Society for Urban, National and Transnational/Global Anthropology
Oral Presentation Session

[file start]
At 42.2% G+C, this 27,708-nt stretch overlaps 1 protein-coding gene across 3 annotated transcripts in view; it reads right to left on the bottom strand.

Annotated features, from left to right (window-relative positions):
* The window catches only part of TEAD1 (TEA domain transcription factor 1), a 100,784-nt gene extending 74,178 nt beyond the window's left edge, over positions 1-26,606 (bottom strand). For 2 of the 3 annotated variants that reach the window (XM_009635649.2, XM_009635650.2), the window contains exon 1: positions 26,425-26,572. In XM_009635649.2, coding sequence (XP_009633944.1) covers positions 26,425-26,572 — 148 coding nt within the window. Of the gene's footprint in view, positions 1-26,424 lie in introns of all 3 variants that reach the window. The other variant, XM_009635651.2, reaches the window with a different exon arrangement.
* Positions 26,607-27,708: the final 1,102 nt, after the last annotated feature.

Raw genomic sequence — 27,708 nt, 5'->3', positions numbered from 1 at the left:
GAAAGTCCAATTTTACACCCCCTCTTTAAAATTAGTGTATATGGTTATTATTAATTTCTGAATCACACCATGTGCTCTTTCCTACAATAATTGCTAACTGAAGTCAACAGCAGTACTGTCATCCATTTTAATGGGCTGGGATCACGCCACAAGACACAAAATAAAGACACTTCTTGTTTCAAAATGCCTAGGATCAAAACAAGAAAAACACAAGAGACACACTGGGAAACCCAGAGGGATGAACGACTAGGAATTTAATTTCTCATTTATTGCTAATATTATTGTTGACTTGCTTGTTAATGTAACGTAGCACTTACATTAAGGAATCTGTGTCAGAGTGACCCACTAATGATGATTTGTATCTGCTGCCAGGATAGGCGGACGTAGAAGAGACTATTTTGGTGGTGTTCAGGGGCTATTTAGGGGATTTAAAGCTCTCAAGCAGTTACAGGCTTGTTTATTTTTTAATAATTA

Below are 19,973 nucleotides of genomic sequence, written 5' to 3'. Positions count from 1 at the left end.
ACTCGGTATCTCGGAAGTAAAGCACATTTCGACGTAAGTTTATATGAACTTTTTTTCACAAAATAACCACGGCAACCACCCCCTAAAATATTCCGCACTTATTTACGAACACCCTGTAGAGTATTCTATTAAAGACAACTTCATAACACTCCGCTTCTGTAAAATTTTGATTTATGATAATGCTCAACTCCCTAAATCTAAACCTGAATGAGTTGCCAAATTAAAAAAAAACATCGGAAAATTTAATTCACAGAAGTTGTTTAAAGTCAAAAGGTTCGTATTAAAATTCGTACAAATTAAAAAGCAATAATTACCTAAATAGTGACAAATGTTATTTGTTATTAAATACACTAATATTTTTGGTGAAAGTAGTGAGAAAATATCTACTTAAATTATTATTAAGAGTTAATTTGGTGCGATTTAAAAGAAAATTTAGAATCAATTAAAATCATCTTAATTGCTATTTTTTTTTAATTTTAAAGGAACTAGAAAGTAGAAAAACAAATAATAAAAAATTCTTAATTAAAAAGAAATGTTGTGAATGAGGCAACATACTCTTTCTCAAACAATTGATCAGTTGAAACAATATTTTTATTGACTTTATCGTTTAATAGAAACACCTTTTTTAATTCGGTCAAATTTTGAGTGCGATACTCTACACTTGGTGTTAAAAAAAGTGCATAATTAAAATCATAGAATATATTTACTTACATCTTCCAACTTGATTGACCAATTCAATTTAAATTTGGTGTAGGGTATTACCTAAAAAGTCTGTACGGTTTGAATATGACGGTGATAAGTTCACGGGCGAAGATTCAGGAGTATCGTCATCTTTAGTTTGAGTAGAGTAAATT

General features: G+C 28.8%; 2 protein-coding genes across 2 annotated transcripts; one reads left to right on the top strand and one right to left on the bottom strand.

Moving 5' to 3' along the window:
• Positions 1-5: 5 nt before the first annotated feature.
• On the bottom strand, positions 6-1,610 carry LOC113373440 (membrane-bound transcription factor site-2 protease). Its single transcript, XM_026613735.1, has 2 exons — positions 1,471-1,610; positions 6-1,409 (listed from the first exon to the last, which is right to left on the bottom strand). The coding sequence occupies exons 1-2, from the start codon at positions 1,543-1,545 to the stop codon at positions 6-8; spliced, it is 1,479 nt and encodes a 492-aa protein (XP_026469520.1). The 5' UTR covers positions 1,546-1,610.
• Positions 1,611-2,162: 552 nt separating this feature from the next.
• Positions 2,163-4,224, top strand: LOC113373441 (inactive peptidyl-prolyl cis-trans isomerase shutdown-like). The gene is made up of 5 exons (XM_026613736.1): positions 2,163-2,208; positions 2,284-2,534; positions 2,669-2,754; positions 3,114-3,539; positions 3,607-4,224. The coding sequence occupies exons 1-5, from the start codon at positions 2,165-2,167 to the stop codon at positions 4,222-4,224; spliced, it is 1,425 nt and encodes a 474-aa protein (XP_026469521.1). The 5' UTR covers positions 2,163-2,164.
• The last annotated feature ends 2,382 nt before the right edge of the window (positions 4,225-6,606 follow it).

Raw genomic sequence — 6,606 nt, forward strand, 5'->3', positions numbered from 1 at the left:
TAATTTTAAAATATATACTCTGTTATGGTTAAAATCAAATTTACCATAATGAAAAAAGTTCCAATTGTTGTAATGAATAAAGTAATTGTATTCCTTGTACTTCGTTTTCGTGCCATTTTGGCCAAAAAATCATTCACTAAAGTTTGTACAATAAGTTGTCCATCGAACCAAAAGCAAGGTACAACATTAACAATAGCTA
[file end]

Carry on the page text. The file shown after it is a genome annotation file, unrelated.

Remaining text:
Abstract: This panel explores the conceptual, methodological and experiential crosshairs of transnational spaces and practices. Much current literature on the transnational draws upon explanatory frames of the global and the local, border-crossing flows, and networks. While these frames have proven useful in making sense of the simultaneity of “glocalization” for instance, or for highlighting connections across transregional locales, this panel asks what thinking about spaces as “transnational” offers our ethnographic cases. We ask what an explicitly spatial and epistemological perspective contributes to analyses of the transnational and global, seeking to make sense of situated global/transnational experiences across space and time. The papers, considering disparate spaces of engagement - Chinese-led development in Central America, para-diplomacy in transnational city-to-city projects, student humanitarian activism for North Korea refugees, South Korean gay chatrooms, and subject formation for Japanese immigrants in pre-WWII urban US - ask how transnational worlds are both conjured and experienced. What does the prefix “trans” suggest in each ethnography, as the global-ness of situated practices shifts in each setting? How is transnationalism differently situated and what are its implications in particular locations? The panel aims to identify shared conceptual tools across diverse ethnographic sites to think through these problematics. It also seeks to move beyond area studies’ tendency to assume an ontological cogency of borders, spaces, and identity, while also analyzing the transnational-ness of situated practices, diverse forms of subjectivity, and mobilities of people, policies, and ideas.